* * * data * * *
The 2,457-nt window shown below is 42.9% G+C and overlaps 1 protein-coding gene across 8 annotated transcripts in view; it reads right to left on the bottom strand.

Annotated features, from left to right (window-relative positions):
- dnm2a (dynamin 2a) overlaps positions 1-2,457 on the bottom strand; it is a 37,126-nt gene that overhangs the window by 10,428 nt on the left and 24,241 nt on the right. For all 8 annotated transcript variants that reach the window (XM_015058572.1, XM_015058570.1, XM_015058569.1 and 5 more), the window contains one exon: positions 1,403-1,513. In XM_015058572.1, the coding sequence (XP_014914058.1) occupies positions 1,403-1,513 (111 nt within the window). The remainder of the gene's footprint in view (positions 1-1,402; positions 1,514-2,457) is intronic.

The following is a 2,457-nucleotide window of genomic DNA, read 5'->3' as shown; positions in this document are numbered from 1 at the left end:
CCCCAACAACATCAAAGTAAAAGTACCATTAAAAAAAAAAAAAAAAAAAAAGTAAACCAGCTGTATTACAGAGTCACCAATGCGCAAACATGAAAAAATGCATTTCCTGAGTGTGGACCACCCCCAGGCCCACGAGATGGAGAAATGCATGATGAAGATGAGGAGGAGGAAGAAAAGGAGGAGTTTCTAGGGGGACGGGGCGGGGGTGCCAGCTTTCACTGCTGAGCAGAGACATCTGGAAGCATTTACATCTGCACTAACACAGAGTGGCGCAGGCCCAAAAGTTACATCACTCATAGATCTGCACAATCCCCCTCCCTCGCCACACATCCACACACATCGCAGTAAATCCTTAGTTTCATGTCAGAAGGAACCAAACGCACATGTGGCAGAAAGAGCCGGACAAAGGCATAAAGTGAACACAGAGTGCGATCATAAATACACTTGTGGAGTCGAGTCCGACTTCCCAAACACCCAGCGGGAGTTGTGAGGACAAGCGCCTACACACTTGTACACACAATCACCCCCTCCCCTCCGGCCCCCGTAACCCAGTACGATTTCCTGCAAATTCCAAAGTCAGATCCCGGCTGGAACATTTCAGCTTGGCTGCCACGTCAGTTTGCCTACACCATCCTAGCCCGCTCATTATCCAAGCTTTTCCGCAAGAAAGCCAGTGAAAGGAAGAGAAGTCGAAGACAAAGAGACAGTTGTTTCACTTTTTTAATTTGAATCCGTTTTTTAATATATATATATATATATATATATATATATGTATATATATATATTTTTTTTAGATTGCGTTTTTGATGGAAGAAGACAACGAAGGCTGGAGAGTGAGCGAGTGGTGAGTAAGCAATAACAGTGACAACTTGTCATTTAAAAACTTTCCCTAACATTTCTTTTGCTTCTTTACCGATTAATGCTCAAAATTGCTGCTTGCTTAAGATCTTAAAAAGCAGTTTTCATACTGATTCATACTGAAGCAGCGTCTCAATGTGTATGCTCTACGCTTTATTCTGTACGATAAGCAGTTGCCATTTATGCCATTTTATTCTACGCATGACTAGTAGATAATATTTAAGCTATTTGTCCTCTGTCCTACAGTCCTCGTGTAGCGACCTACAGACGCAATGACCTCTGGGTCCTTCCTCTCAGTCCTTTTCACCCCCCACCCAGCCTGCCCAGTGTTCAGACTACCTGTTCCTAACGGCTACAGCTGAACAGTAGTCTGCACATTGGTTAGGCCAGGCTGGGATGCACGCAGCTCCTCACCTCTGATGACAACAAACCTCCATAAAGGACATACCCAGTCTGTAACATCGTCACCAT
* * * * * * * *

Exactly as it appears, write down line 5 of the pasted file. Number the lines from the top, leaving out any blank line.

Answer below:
CCCCAACAACATCAAAGTAAAAGTACCATTAAAAAAAAAAAAAAAAAAAAAGTAAACCAGCTGTATTACAGAGTCACCAATGCGCAAACATGAAAAAATGCATTTCCTGAGTGTGGACCACCCCCAGGCCCACGAGATGGAGAAATGCATGATGAAGATGAGGAGGAGGAAGAAAAGGAGGAGTTTCTAGGGGGACGGGGCGGGGGTGCCAGCTTTCACTGCTGAGCAGAGACATCTGGAAGCATTTACATCTGCACTAACACAGAGTGGCGCAGGCCCAAAAGTTACATCACTCATAGATCTGCACAATCCCCCTCCCTCGCCACACATCCACACACATCGCAGTAAATCCTTAGTTTCATGTCAGAAGGAACCAAACGCACATGTGGCAGAAAGAGCCGGACAAAGGCATAAAGTGAACACAGAGTGCGATCATAAATACACTTGTGGAGTCGAGTCCGACTTCCCAAACACCCAGCGGGAGTTGTGAGGACAAGCGCCTACACACTTGTACACACAATCACCCCCTCCCCTCCGGCCCCCGTAACCCAGTACGATTTCCTGCAAATTCCAAAGTCAGATCCCGGCTGGAACATTTCAGCTTGGCTGCCACGTCAGTTTGCCTACACCATCCTAGCCCGCTCATTATCCAAGCTTTTCCGCAAGAAAGCCAGTGAAAGGAAGAGAAGTCGAAGACAAAGAGACAGTTGTTTCACTTTTTTAATTTGAATCCGTTTTTTAATATATATATATATATATATATATATATATGTATATATATATATTTTTTTTAGATTGCGTTTTTGATGGAAGAAGACAACGAAGGCTGGAGAGTGAGCGAGTGGTGAGTAAGCAATAACAGTGACAACTTGTCATTTAAAAACTTTCCCTAACATTTCTTTTGCTTCTTTACCGATTAATGCTCAAAATTGCTGCTTGCTTAAGATCTTAAAAAGCAGTTTTCATACTGATTCATACTGAAGCAGCGTCTCAATGTGTATGCTCTACGCTTTATTCTGTACGATAAGCAGTTGCCATTTATGCCATTTTATTCTACGCATGACTAGTAGATAATATTTAAGCTATTTGTCCTCTGTCCTACAGTCCTCGTGTAGCGACCTACAGACGCAATGACCTCTGGGTCCTTCCTCTCAGTCCTTTTCACCCCCCACCCAGCCTGCCCAGTGTTCAGACTACCTGTTCCTAACGGCTACAGCTGAACAGTAGTCTGCACATTGGTTAGGCCAGGCTGGGATGCACGCAGCTCCTCACCTCTGATGACAACAAACCTCCATAAAGGACATACCCAGTCTGTAACATCGTCACCAT